At the moment, interest rates are extremely low and now is a good time to take advantage of such low borrowing rates, but we all know that they can’t stay this low forever and when the rates increase it is important that one is prepared for those mortgage payment increases. One of the exercises I do in such cases I is look at what happens of the rates increase by 2 to 5 percentage points. A good question to ask your self is “can the property and I handle the increase in monthly payments”.
Particularly in at a time such as now when there is a high probability that interest rates are going to increase, another wise thing to do is to avoid interest rate shock by increasing your monthly payments as you’re able to pay off more of your mortgage. Taking such action before interest rates go up means that more of your payment will go towards lowering your outstanding principal. That way when it comes time to renew, and the rates are higher, you will have a lower amount of outstanding principal and thereby reduced your payments from what they might have been.
Ultimately, it’s extremely important that you set acquisition and/or renovation budgets so that you have a clear understanding of what you can afford and how to achieve your end result. Too many people don’t set realistic budgets and this can cause them distress when they get stuck in an acquisition or renovation that is beyond their means.
As part of setting a budget I always build in a contingency. I find a 20% contingency, overall, works well. Understanding and setting your limits and staying within them is fundamental if you wish to be a long-term investor in real estate.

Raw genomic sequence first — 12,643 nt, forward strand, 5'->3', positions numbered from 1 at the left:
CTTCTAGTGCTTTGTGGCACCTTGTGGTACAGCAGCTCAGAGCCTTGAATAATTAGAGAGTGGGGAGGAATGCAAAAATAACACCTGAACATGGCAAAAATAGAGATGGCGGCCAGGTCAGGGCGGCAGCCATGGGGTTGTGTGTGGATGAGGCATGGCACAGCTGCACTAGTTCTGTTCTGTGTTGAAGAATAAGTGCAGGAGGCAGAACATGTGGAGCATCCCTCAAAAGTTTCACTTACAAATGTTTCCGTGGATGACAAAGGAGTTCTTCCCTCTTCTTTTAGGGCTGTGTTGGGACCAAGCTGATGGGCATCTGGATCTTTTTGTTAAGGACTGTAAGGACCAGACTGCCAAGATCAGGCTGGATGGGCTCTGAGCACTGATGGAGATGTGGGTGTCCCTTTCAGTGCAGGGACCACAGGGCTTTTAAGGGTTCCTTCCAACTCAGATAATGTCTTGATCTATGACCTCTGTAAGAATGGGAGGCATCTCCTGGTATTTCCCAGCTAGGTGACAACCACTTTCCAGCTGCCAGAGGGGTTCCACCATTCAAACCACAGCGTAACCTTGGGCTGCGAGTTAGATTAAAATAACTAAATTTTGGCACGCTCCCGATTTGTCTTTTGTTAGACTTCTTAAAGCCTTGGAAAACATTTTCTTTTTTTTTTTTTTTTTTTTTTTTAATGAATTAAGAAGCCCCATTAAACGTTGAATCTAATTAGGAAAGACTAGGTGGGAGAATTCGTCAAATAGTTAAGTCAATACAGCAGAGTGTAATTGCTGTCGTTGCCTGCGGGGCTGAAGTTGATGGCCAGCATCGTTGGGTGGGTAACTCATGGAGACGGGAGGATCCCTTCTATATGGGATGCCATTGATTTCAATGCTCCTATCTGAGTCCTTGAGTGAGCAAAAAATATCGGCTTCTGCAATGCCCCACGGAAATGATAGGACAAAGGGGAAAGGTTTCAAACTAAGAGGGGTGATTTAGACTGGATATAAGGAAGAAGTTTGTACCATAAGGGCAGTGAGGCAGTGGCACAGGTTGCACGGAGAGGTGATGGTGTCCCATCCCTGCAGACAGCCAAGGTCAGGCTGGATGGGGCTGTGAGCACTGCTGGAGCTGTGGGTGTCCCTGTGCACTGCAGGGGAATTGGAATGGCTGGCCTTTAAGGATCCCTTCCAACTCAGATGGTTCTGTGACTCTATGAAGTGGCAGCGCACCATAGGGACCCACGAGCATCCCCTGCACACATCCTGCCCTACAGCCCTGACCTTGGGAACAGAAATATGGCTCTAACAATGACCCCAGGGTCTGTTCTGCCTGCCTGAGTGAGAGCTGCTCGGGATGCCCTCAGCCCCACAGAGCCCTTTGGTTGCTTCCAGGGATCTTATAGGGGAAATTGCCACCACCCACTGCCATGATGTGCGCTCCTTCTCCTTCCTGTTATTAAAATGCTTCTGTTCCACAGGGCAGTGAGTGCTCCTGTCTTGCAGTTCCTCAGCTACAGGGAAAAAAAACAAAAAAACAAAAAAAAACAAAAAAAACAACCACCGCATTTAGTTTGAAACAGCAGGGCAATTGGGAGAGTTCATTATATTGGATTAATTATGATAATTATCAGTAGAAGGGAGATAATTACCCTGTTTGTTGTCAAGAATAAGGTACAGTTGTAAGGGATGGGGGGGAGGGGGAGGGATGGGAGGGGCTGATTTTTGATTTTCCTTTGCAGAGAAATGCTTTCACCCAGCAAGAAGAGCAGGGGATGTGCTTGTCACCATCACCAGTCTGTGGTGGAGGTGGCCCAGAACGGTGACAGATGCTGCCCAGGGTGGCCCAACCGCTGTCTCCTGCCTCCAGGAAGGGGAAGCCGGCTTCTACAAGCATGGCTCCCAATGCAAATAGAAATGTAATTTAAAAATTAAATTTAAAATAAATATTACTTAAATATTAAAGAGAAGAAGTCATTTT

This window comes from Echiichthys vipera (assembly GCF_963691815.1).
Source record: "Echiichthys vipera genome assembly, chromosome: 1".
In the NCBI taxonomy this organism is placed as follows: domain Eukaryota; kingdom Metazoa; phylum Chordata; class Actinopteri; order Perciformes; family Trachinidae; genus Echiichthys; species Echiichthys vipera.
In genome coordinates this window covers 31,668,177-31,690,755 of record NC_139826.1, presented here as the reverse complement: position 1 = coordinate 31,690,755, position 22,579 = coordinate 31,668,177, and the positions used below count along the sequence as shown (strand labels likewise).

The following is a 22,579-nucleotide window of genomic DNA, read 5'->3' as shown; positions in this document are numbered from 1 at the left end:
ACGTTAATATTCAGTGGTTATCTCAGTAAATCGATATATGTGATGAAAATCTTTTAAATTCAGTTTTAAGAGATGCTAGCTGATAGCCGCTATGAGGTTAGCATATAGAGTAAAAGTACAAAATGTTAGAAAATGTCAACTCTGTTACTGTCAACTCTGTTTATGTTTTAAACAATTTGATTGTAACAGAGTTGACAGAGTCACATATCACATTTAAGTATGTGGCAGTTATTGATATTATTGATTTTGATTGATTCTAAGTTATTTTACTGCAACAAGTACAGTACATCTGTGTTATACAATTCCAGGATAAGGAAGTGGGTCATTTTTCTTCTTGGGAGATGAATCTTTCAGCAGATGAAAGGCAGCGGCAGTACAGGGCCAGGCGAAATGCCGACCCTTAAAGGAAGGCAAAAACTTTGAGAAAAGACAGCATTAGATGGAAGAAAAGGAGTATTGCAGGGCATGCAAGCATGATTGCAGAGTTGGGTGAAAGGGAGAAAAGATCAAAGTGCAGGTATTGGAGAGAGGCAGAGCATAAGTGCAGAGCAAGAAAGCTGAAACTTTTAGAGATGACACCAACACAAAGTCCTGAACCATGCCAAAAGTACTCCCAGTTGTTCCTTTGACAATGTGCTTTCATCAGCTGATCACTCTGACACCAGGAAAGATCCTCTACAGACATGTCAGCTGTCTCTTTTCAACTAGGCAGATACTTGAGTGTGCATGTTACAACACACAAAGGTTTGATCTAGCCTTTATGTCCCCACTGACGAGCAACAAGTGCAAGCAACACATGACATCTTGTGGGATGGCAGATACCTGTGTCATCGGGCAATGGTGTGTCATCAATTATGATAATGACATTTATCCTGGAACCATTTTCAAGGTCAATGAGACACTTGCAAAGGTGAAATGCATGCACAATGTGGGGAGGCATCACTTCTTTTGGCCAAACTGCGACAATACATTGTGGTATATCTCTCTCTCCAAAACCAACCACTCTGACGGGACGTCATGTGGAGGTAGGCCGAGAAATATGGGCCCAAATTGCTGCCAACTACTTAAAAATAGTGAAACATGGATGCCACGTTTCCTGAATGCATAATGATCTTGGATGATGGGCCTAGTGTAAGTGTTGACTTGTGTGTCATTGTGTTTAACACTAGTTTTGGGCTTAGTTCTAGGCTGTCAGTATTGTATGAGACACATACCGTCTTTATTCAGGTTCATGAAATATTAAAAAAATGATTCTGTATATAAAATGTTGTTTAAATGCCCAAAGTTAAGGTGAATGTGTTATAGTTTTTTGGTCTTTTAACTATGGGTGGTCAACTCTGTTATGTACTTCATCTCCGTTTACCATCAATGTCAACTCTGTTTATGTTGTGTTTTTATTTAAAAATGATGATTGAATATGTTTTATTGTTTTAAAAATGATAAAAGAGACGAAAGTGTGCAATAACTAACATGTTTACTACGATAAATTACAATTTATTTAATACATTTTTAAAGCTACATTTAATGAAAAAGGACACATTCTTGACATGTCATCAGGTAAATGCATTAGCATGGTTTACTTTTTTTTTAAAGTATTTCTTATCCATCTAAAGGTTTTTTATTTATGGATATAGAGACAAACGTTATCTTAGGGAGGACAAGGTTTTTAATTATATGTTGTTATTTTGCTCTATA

7. Don’t get personally attached to the deal
Real estate investing can be very exciting – putting the deal together, watching the pieces fall into place and so on. However this is an investment property, not a dream home, the numbers need to work as an investment in both the short and long term and should be within your risk tolerances. This is where your checklists can be handy to help you rationally assess the opportunity and determine if it will work for you and is in keeping with your real estate investment strategy.
8. Find your niche
There are many different opportunities within the field of real estate investment. It’s wise to find your niche – the type of property and investment that suits your needs, your risk tolerance and your capacity as an investor. It’s useful to consider what your investing niche is which is based upon your risk tolerance, skills and desires. Some examples of things to consider for determining your niche are if you: